Faulty Cable, Operator Blamed For Thrill Ride Accident

FRANKFORT, Ky. (AP) - A teenager whose feet were severed in an
accident at Six Flags Kentucky Kingdom last summer likely would
have suffered only cuts and scrapes with swifter action from the
ride's operators, according to an investigation report released

The Kentucky Department of Agriculture report blamed a faulty
cable and slow response by the amusement park ride operator as the
largest factors in the accident last June. A loud noise and screams
from passengers to stop the ride gave the operator enough time to
halt it and avoid serious injuries, the report said.

"In the KDA's opinion, the injuries to the ride patrons probably would have been limited to cuts and scrapes had the emergency stop button been pressed, in accordance with training," the report said.

Kaitlyn Lasitter's legs were severed when cables snapped on the Superman Tower of Power ride at Six Flags Kentucky Kingdom in
Louisville. Doctors were able to reattach her right foot, but not
her left.

Kentucky Kingdom spokesman Carolyn McLean said the park takes
the matter seriously and has audited maintenance, training and
safety procedures. She says Kentucky Kingdom is committed to the
safety of its guests and is working with the Lasitter family to ensure is taken care of.

The ride, which was closed for good after the accident, lifted passengers 177 feet, then dropped them at speeds of more than 50

State officials released their report following months of investigation.
Lasitter's family is suing Six Flags Kentucky Kingdom, claiming
the park failed to maintain the ride and equipment and ensure
riders' safety. The amusement park has denied liability in court filings.

Speaking in Washington in mid-May, Lasitter called her ordeal "horrific" and said "nobody should ever have to go through what
I've been through."

U.S. Rep. Edward Markey, D-Mass., is sponsoring legislation that would place amusement park rides under the jurisdiction of the federal Consumer Product Safety Commission.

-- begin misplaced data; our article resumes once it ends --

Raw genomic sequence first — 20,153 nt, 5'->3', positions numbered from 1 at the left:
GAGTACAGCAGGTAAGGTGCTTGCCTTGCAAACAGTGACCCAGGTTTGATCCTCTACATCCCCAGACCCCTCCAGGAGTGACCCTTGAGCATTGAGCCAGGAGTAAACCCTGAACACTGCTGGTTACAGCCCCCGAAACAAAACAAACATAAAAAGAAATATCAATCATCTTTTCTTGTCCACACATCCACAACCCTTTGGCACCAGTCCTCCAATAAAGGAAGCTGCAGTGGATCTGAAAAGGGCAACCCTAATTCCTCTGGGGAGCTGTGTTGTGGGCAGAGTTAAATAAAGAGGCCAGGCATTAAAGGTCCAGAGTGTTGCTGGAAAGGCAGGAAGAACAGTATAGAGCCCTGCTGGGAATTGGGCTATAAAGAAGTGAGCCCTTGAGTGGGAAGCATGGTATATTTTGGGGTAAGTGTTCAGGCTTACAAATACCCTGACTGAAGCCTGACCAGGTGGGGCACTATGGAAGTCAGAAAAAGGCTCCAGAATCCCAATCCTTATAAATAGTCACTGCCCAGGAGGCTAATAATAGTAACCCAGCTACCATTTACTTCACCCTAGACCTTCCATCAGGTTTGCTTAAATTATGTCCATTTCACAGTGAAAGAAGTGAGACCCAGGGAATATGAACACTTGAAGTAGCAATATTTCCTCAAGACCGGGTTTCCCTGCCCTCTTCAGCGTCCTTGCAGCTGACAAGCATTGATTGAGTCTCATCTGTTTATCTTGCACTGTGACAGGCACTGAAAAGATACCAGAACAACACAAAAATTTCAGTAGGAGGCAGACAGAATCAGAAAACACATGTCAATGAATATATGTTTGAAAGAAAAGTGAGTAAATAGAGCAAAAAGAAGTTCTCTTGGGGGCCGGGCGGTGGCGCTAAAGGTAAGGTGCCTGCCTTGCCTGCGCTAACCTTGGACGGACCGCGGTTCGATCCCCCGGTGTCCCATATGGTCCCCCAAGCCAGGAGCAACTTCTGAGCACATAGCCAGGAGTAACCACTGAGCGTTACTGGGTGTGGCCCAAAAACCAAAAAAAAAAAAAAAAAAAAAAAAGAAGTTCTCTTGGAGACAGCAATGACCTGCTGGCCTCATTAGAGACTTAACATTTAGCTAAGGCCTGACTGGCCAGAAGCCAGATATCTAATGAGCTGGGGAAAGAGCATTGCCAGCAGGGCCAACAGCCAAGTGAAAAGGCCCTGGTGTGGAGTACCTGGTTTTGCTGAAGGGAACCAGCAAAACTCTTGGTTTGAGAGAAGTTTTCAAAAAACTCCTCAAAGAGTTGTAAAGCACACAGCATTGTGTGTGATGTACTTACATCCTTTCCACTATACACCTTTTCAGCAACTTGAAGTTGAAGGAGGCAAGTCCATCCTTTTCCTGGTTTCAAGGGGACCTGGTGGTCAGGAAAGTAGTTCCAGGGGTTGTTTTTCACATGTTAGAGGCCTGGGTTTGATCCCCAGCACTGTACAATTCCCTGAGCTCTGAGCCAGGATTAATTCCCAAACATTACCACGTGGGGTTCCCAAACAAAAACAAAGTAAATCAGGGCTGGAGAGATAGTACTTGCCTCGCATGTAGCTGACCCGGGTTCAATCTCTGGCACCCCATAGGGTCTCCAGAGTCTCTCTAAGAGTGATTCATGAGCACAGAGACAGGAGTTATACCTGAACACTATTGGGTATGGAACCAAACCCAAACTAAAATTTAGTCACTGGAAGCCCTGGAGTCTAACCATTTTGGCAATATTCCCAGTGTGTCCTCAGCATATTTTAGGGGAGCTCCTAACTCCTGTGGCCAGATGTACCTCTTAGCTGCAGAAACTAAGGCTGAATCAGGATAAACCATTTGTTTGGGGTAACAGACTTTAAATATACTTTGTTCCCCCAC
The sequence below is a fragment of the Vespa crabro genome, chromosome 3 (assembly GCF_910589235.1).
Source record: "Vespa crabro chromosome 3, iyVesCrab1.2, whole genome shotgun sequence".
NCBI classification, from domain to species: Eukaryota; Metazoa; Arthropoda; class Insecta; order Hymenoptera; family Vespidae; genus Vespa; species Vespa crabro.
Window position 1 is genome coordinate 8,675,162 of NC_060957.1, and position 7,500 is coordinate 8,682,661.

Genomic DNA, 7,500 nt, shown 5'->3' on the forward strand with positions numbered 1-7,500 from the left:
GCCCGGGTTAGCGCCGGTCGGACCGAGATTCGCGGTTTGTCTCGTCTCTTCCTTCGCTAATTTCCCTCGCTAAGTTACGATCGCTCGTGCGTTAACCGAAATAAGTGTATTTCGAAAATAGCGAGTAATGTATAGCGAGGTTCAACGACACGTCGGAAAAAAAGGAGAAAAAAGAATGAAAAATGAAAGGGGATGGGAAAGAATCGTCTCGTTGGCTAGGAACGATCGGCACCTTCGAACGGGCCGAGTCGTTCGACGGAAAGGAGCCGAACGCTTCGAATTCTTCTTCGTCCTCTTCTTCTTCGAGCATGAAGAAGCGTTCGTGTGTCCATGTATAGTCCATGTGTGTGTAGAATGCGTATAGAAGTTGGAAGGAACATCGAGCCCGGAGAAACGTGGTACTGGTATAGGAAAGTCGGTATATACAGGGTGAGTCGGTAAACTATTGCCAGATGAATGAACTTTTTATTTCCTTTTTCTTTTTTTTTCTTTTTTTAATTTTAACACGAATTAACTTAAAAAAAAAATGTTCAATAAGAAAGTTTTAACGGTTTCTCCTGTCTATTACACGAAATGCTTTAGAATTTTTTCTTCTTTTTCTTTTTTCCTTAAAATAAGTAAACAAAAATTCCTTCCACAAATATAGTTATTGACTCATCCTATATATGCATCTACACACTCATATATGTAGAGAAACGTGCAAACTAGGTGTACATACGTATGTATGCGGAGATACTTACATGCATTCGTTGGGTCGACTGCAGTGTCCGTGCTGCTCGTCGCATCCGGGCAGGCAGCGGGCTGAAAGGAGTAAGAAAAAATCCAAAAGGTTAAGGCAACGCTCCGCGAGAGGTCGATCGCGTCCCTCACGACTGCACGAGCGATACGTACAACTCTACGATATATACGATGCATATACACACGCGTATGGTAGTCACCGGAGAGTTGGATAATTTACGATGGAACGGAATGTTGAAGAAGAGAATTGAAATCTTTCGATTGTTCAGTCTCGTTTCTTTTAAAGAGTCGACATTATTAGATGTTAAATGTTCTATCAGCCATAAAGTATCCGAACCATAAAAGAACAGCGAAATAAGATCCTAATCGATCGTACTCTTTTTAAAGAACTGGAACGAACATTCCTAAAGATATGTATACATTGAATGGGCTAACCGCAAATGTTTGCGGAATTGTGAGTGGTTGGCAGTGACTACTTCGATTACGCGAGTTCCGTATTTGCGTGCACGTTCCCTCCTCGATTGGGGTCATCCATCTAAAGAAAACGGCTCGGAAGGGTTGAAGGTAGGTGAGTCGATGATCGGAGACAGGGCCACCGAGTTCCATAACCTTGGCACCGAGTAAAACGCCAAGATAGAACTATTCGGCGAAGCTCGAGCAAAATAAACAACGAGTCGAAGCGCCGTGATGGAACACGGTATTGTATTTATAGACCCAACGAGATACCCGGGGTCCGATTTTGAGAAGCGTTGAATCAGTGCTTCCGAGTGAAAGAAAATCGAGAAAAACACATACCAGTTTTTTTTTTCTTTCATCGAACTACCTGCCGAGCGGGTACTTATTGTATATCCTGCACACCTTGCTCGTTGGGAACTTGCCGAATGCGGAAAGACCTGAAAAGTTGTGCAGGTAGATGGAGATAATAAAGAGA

State Agriculture Commissioner Richie Farmer told Kentucky lawmakers earlier this year that more money was needed for amusement park ride inspections throughout the state. The ride Lasitter was on, however, had received its annual inspection, Farmer said.

Earlier this year, the Kentucky General Assembly responded to the accident by passing a state law that prevents most high schoolers from operating amusement park thrill rides. The ride Lasitter was on was being operated by a 16 year old at the time of the incident.

(Copyright 2008 by The Associated Press. All Rights Reserved.)

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  • by Wow Location: Richmond on Jun 3, 2008 at 04:00 AM
    @Diane Location: Mt. Sterling I was next in line to the second to last car of a roller coaster in myrtle beach, about 13years ago. I stood talkin with a friend waiting for the current filled car to take off. When it did the very last car had two young men maybe 18-20 and they were raising their saftey bars all the way up and down screaming "STOP STOP!" being the ride makes 2 full loops upside down it could have been fatal but the operator stopped it on the acending hill and they all had to leave from a walk way on the side of the hill. I NEVER road that particular coaster again. So if you ever really do have a problem try yelling some thing like "STOP THE CABLE IS BROKEN!" that combined with a trained operator not a 16yrold kid could have prevented tragedy.
  • by Diane Location: Mt. Sterling on May 31, 2008 at 06:40 AM
    Isn't that like blaming a pilot for a crash where the engine fell off the plane? How can anyone distinguish the screaming of the usual riders from that of a horrified victim to press a stop button? No, the park and the state is passing the buck on this tragedy.


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